The good news about the change to Cuba travel policy announced recently by the Trump Administration is that there are still plenty of ways to travel to Cuba, even if you don’t want to go with a big tour group. The bad news is that the new rules continue to be extremely vague and have created a lot of uncertainty and confusion, which will likely lead to fewer visitors from the U.S., and a slow down in the private entrepreneurial economy that has sprouted up over the past few years on the island and is mostly concentrated in services geared toward foreign tourists.
The main big change to the rules are the new restrictions on “People-to-People” travel, a subcategory of the Educational travel category. Prior to the rule change, there was a specific stipulation that said that travelers could conduct their own independent People-to-People trips, by simply declaring the category and making sure they had a full time itinerary with educational activities. Now, those “independent” trips have been deemed illegal — to be legal under the People-to-People category, travelers must book through a U.S. tour company and have a U.S. employee in Cuba overseeing every trip.
Fortunately, none of the other 11 categories of travel were touched by the new changes, so travelers can still travel to Cuba, without any prior licensing or permission, to visit family, participate in professional research and meetings, athletic workshops and events, journalistic activities, humanitarian projects, etc. Traveling under “Support for the Cuban People” also remains an option, and is widely thought to be the next “People-to-People,” since this category allows for the widest variety of activities. The “Support…” category stipulates that travelers must maintain a full time schedule of activities that support independent individual and non-governmental organizations and lead to meaningful interactions with individual Cubans. Somewhat confusingly, the rules state that:
“Staying in a room at a rented accommodation in a private Cuban residence (casa particular), eating at privately-owned Cuban restaurants (paladares), and shopping at privately-owned stores run by self-employed Cubans (cuentapropista) are examples of activities that qualify for this general license. However, in order to meet the requirement for a full-time schedule, a traveler must engage in additional authorized Support for the Cuban People activities.”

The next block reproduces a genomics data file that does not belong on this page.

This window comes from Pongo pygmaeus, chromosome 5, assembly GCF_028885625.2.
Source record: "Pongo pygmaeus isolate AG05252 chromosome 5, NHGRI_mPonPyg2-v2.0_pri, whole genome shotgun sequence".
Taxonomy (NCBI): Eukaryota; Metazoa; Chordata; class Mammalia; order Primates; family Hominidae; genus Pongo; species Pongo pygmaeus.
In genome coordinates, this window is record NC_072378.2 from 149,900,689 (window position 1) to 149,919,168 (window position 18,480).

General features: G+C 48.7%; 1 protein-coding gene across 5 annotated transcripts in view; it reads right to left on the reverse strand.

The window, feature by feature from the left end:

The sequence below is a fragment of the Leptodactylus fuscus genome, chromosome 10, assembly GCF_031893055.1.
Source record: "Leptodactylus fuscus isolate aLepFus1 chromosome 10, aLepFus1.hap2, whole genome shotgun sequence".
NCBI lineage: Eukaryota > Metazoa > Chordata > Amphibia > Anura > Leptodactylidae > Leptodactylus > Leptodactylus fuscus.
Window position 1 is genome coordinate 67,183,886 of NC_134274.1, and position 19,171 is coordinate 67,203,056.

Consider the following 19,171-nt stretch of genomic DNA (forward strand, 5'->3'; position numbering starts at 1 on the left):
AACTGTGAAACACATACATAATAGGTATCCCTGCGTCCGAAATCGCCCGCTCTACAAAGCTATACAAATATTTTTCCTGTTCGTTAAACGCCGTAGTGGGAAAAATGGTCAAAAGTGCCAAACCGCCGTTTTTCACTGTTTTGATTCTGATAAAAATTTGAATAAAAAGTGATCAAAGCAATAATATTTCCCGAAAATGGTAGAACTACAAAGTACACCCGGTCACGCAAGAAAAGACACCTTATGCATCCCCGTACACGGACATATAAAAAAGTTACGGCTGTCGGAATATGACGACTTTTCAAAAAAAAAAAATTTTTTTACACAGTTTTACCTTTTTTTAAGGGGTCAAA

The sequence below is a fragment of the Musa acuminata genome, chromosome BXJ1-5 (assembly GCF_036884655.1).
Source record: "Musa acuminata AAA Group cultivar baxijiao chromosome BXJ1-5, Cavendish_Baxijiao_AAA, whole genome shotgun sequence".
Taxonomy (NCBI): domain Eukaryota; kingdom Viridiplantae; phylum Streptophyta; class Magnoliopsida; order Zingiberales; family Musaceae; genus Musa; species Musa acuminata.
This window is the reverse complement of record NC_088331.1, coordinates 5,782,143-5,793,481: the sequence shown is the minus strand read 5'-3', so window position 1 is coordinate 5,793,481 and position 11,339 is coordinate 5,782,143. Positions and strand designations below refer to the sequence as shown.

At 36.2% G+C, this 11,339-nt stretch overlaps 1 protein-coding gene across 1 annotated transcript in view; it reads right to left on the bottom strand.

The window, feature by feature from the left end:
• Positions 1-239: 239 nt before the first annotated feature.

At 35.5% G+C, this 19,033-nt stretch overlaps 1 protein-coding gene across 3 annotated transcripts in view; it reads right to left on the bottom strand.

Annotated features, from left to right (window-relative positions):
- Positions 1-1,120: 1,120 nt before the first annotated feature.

Airlines have vowed to continue to offer daily flights to Havana and other cities across the island, and Airbnb is continuing to allow U.S. travelers to book rooms by declaring their travel category during the payment process. While the new announcement may slow down travel for a bit, it seems the Obama Administrations strategy of encouraging U.S. private sector engagement with Cuba as a way to ensure the longevity of their policy changes is paying off. As many have commented, once Cuba and the U.S. reestablish business interests, shutting it down will be extremely difficult.
The only other major change made by the Trump Administration was the issuance of a list of restricted entities by the U.S. State Dept. This list details Cuban companies that are all- or part-owned by the Cuban government and military and are therefore off limits to U.S. citizens. These companies own hotels, shops, and some tourism companies on the island, so it’s important if you’re going to Cuba to make sure you aren’t staying in a hotel that is on the restricted list. Fortunately, Airbnbs are all privately owned, and are better than the island’s musty and aging hotel stock anyway, so skipping the hotel room is a better way to go anyhow.
If you’re thinking of planning a trip to Cuba, I highly recommend (and now work for) ViaHero, a startup that connects travelers to local trip planners who help arrange logistics, offer insider tips, and ensure that your trip fits all of the legal regulations. Use this link for a 5% discount, or use the code BRIDGESCUBA during checkout.